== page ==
"I will continue to spent my Dad's money what else", he says.
This is true for all the "heroes" that I see around me(in my college and my locality). But unlike the hero in the movie, they don't even have a clue about what they want to do with their lives. Some say they will do MBA,some say they will do MS. When asked how are they going to do it, all I get to see is confused faces,hoping that Jesus will come to rescue them.

Suvro Chatterjee said...

Hmm... touchy subject; not many would like to comment publicly on it, I guess. Not that I really expected otherwise, but no harm in trying, what?

Tanmoy said...

Dear Suvroda,

Thanks for referring the article. I have always had similar thoughts and yes even I wasted some of my time watching the disgusting movie. You cannot imagine that you never really see Sid, waking up in the entire film. It is a undoubtedly a bad movie.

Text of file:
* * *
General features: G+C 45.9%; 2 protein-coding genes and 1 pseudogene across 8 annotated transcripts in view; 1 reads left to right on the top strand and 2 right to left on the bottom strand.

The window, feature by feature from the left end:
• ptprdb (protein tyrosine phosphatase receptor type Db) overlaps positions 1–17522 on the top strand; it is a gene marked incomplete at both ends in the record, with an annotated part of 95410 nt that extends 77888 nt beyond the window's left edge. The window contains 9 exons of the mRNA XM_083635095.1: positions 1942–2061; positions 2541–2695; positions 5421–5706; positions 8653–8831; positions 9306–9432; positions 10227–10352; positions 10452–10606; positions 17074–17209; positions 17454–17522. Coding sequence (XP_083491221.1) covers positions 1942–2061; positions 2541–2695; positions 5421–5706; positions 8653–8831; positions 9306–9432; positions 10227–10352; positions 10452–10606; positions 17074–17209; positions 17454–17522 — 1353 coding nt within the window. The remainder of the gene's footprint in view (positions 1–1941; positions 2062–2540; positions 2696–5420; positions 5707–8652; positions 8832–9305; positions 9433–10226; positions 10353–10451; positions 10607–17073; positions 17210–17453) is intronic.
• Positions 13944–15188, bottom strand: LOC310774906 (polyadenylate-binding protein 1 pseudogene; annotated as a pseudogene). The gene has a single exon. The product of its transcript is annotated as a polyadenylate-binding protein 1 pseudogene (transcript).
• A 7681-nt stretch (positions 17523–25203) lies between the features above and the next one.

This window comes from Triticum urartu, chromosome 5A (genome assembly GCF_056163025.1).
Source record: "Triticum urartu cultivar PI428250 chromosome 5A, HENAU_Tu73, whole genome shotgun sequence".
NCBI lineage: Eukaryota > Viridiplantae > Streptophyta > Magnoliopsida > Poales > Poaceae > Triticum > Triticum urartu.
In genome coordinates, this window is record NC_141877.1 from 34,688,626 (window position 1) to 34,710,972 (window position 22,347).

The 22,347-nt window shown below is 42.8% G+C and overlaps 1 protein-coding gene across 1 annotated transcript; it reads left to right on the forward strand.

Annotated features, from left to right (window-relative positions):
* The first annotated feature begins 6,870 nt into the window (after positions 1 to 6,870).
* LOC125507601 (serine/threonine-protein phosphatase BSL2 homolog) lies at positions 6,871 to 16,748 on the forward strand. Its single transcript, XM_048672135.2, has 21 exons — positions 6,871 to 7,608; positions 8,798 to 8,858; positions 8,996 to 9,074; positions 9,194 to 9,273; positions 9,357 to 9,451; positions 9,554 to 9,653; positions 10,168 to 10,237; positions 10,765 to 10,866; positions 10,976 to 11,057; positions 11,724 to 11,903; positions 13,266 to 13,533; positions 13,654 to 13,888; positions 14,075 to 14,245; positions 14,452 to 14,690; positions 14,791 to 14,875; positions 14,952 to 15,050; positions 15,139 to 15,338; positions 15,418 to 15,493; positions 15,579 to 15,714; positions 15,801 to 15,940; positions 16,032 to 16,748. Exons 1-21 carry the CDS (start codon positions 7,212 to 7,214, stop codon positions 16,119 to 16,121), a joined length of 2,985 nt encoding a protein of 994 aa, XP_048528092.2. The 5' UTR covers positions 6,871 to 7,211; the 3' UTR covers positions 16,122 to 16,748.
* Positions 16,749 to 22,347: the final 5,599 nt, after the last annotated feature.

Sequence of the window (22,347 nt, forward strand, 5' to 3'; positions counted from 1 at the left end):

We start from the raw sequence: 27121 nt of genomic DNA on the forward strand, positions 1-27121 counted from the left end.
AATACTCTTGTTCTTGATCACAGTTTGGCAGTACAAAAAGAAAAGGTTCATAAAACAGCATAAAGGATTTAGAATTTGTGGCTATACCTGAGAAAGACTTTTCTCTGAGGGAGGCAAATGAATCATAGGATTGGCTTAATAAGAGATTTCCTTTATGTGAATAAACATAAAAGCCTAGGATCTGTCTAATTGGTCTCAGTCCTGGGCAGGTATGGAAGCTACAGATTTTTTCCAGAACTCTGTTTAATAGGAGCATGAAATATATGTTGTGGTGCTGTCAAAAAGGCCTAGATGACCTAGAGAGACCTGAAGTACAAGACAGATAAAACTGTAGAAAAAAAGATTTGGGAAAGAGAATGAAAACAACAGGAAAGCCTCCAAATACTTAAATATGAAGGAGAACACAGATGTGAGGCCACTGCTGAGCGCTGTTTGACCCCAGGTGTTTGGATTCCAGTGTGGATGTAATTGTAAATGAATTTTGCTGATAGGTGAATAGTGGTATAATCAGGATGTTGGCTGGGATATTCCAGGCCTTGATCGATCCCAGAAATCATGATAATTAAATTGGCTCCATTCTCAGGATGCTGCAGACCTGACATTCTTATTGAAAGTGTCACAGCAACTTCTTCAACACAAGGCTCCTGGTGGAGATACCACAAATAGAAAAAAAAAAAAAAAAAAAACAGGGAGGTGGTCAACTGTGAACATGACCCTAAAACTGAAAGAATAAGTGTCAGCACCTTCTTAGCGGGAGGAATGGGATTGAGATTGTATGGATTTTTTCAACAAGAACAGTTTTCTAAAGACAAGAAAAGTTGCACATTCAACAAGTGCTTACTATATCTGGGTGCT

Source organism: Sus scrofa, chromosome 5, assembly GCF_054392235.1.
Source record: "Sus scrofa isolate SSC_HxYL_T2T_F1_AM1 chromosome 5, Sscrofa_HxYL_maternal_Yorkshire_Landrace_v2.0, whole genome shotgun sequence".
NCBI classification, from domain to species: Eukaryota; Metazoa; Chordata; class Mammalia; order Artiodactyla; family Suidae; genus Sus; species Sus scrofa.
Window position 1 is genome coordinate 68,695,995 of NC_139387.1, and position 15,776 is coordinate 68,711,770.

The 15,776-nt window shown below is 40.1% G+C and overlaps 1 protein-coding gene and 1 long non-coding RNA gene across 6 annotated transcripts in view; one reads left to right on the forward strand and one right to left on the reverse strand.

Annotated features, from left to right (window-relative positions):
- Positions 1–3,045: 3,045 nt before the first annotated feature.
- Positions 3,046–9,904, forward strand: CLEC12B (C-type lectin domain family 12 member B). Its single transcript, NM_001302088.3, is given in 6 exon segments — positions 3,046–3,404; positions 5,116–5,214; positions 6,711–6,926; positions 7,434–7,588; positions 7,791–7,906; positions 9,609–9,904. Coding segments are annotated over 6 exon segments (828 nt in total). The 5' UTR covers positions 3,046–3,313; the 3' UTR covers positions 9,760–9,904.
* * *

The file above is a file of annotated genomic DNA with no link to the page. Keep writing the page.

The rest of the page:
Anyway, the other day, my wife and I were having ice-cream at a shop and were admiring the young students who were working there. They were efficient, well mannered, smiling and occasionally they were also treating themselves with the smallest of scoop. We were lamenting how nice it would have been had we ever got an opportunity to work in an ice-cream store as youngsters. Well, our society never allowed that. It is incomprehensible that a young student in India would work as either as a newspaper vendor or a waiter or a cleaner. Parents, uncles and broader society would not allow that. In India, every job is “someone else’s job”.